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History: Homesteading in Tulare County

The interior of the Visalia Land Office in 1898 with George Stewart, the Register, on the left.

The Man Who Tried to Steal Visalia and Other Tales of Homesteading

Story & Photos provided by Terry Ommen

In 1850 when the United States made California its 31st state, the country hit the jackpot. Not only was the new state rich in natural resources like gold, it had nearly 160,000 square miles of public land, all potentially up for grabs to real estate-hungry settlers. Many people encouraged westward migration, especially East Coast newspapermen like Horace Greeley, who shouted “Go west, young man, and grow with the country!” John O’Sullivan added to the momentum with his talk of “Manifest Destiny,” a term he coined to describe what he believed was America’s destiny to expand across North America from coast to coast.

So the rush was on to California and the West. To accommodate these migrants, various laws were enacted dealing with the free available public land and describing the process for claiming it. Anyone 21 years or older, with some exceptions, could claim up to 160 acres of land, as long as it was for the claimant’s exclusive use. By law, after the necessary fees were paid, the land had to be occupied or cultivated continuously for five years, after which the homesteader was awarded the title. The public land, in California at least, came in all forms: barren desert, mountains, fertile farmland, and some overflow or swamp land.

To administer the homestead laws, the federal government created the General Land Office, and with it, local land offices were established in the heart of areas where government land was available. The jurisdictional boundaries and locations of the offices changed periodically. By 1871, for example, California had eight land districts with an office in each, including Visalia. One of the earliest in California, Visalia’s office opened in 1858 and recorded its first cash entry in the books on September 7th. A man named Garrett Street is credited with being the first, claiming land between Visalia and what later became the town of Goshen.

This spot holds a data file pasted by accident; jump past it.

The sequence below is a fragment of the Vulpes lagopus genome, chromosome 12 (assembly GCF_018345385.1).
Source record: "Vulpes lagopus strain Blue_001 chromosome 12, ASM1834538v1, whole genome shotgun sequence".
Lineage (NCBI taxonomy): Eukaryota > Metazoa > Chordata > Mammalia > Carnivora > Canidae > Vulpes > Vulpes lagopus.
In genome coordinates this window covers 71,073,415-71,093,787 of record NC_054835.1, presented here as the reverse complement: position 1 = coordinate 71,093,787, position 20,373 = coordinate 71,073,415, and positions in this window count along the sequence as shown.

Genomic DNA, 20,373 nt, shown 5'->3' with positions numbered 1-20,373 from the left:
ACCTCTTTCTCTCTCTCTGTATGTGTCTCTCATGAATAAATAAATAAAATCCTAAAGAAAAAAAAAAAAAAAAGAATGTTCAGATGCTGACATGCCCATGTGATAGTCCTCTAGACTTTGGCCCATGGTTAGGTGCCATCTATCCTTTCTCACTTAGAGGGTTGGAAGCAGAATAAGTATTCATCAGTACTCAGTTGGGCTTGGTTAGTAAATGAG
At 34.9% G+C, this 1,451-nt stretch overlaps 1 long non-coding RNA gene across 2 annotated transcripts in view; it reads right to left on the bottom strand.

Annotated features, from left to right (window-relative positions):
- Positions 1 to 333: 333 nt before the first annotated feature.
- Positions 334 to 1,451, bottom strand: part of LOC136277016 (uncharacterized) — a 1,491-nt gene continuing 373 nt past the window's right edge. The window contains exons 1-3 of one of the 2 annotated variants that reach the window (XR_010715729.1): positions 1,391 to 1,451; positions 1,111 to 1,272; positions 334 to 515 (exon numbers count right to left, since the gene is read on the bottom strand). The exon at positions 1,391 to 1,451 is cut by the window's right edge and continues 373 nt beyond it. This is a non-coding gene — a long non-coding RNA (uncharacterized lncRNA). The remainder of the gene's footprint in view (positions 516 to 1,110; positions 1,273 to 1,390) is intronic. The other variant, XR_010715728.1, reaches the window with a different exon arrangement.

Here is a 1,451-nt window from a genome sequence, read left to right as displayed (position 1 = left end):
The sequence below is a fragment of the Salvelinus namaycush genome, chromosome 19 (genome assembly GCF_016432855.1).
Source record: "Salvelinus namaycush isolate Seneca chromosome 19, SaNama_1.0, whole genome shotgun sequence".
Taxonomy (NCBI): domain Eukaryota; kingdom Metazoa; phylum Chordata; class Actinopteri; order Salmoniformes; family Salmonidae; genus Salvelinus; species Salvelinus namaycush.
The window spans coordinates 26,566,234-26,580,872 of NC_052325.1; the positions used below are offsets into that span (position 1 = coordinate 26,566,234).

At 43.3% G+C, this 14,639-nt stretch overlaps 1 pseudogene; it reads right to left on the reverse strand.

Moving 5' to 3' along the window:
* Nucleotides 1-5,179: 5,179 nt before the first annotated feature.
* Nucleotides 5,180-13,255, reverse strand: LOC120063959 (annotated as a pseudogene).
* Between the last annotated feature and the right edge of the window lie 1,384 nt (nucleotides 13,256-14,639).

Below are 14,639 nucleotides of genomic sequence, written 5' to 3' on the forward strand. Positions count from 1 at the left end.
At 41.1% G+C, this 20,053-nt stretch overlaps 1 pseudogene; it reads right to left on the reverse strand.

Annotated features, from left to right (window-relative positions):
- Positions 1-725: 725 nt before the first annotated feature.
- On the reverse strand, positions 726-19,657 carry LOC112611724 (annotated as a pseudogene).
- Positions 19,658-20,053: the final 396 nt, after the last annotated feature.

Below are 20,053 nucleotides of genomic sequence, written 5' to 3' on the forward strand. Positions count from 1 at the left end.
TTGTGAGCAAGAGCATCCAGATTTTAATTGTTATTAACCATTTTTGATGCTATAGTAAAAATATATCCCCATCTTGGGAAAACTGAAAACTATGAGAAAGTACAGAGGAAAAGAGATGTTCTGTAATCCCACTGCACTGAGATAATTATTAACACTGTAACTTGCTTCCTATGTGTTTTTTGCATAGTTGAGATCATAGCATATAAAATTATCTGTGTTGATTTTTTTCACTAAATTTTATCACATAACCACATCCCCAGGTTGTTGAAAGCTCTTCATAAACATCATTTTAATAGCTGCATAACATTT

Towns, including Visalia, were happy to have an office. Homesteaders far and wide were required to make trips to the office, so local merchants benefited from the extra business. Not only were merchants happy, the land office gave the community an air of respectability and importance. So newspapers like the Visalia Weekly Delta spoke for the community, welcoming settlers saying, “Come on, we have room for a few thousand more…”

In 1871, Visalia’s office had jurisdiction for government land in Fresno, Kern, and Tulare counties and parts of San Bernardino and San Luis Obispo. This meant that if a homesteader wanted to claim land within any of these areas, the transaction would be handled through the Visalia office. Each office had a Register, a Receiver, and clerical staff. The Register, who was a U.S. presidential appointee, also needed to be pre-approved by the U.S. Senate. He was in charge of the office and reported to the Commissioner of the General Land Office in Washington, all within the Department of the Interior. The Receiver at each office was responsible for accepting funds and for the accounting for all transactions. Both positions were highly sought after and those hired were generally well respected.